Greys’ Shehzaad Jiwani Talks About Racism In Canadian Music

The Toronto post-grunge band’s new album,Outer Heaven, is about the power and pain of stepping back to observe.

Greys’ Shehzaad Jiwani Talks About Racism In Canadian Music   Ebru Yildiz / Buzz Records

As I’m about to leave his Toronto apartment, Shehzaad Jiwani tells me with a mixture of humor and exhaustion, “I hope you didn’t want me to make some kind of grand statement about my experiences with race. A lot of interviews want me to do that.” I say no, then immediately wonder if that was true. Shehzaad is the frontman of the Toronto post-grunge band Greys and one of the most visible people of color in Canada's independent music scene right now. Conversations about diversity and racism in these circles have spiked recently. But reducing an artist’s work to the most politically contentious aspects of their humanity is an easy trap to fall into, not to mention just plain wrong for an album like their new one, Outer Heaven.

Jiwani says that his band's second full-length, out today on Buzz Records/Carpark Records, comes from “the prism of perspective,” but Greys set out to make an album informed by the times, out of a sense of responsibility. “It’s not enough to be a rock band in 2016 and just write about being in the beach or having a bad day,” he says. “You have to be saying something. If you’re not, get out of the way and make room.”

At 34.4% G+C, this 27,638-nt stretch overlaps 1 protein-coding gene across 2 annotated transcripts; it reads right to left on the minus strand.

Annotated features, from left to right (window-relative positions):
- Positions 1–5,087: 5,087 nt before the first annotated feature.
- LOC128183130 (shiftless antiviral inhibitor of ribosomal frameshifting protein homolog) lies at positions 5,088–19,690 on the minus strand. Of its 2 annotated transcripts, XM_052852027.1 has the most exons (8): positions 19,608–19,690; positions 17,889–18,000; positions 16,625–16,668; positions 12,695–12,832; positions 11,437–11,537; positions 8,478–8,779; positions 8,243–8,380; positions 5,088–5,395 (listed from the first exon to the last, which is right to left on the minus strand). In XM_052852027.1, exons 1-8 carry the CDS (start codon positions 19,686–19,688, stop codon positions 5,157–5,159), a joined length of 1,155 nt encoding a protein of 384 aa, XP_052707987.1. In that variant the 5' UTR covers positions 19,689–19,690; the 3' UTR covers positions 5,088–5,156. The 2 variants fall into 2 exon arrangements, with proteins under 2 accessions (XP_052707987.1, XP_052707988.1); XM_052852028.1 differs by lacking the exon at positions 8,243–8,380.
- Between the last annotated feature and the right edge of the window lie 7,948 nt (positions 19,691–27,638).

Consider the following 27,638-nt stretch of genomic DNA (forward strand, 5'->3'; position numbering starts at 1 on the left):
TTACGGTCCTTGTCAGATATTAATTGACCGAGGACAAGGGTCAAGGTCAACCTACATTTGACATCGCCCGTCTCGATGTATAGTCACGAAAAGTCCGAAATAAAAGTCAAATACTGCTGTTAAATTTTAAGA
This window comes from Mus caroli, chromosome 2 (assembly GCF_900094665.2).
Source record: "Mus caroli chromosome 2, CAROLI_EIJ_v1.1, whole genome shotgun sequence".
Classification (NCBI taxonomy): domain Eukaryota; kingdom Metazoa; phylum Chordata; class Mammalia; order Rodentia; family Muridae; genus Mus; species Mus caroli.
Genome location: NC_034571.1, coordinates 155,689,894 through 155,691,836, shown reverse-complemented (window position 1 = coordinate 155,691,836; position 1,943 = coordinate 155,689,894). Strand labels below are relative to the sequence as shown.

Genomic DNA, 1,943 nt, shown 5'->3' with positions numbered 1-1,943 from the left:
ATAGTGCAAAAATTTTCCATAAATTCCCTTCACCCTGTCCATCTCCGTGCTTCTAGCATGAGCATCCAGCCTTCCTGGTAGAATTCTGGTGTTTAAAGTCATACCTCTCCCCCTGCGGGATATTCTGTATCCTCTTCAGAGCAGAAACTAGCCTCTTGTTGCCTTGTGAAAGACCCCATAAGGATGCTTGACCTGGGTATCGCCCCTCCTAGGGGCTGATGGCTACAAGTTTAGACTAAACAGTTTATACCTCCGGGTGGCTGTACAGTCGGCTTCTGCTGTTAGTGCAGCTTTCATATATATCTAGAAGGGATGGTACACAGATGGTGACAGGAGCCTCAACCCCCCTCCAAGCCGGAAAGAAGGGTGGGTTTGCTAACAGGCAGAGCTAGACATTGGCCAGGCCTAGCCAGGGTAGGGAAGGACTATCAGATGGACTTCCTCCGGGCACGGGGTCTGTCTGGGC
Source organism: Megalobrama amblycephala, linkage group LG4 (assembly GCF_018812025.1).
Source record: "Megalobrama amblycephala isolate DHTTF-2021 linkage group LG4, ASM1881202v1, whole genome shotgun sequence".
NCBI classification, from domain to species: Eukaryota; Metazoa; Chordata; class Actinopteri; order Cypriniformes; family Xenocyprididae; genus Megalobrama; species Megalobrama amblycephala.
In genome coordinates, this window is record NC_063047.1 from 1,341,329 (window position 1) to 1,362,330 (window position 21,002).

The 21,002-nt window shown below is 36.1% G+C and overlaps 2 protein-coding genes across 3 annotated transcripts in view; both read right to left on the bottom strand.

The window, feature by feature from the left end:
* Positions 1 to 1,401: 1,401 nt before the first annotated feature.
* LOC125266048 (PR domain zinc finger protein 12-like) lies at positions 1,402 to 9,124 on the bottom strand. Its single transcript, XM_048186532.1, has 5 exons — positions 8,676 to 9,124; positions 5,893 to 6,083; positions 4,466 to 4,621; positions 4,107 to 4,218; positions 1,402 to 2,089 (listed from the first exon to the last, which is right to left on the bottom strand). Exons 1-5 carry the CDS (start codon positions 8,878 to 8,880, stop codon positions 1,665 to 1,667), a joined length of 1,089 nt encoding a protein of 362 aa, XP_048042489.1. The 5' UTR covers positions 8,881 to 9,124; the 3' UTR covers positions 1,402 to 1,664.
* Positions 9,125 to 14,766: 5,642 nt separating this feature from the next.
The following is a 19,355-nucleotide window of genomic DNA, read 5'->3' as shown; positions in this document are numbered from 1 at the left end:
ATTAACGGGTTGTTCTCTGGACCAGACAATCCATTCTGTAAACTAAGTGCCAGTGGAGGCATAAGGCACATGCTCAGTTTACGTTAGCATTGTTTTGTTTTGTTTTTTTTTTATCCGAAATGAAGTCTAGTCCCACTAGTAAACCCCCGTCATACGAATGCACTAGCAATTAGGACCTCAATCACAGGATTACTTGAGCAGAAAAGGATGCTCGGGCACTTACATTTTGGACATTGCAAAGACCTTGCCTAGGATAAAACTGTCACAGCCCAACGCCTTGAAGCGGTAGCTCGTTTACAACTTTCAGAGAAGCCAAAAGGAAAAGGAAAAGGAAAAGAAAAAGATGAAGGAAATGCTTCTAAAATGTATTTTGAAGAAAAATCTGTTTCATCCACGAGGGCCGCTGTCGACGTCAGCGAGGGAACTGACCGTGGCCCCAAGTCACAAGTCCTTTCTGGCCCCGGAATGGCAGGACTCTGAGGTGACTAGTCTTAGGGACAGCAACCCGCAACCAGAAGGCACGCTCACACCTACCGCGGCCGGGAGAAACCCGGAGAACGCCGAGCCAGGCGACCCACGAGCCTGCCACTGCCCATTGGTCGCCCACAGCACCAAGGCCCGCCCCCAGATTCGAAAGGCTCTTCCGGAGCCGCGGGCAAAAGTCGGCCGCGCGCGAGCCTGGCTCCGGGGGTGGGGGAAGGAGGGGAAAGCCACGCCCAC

It would impossible for Greys to make “the most topical thing [they’ve] ever done” and escape the black holes of Trump and police brutality. But what motivates Outer Heaven is what Jiwani sees as a growing feeling of detachment in himself and his generation. While he's unsure of the causes and remedies, Jiwani believes the internet and social media is “a major contributing factor.” He takes pains to emphasize repeatedly that he's invested in these same systems, that he gets the same explosion of serotonin from a popular Facebook post as you do. He just hopes that some kid a generation down the road figures out how to pull us out. “I think younger people are gonna have this fresh perspective and they'll almost teach us how to navigate this kind of information wasteland, show me how to really use this technology for real good in the world. Because someone has to.”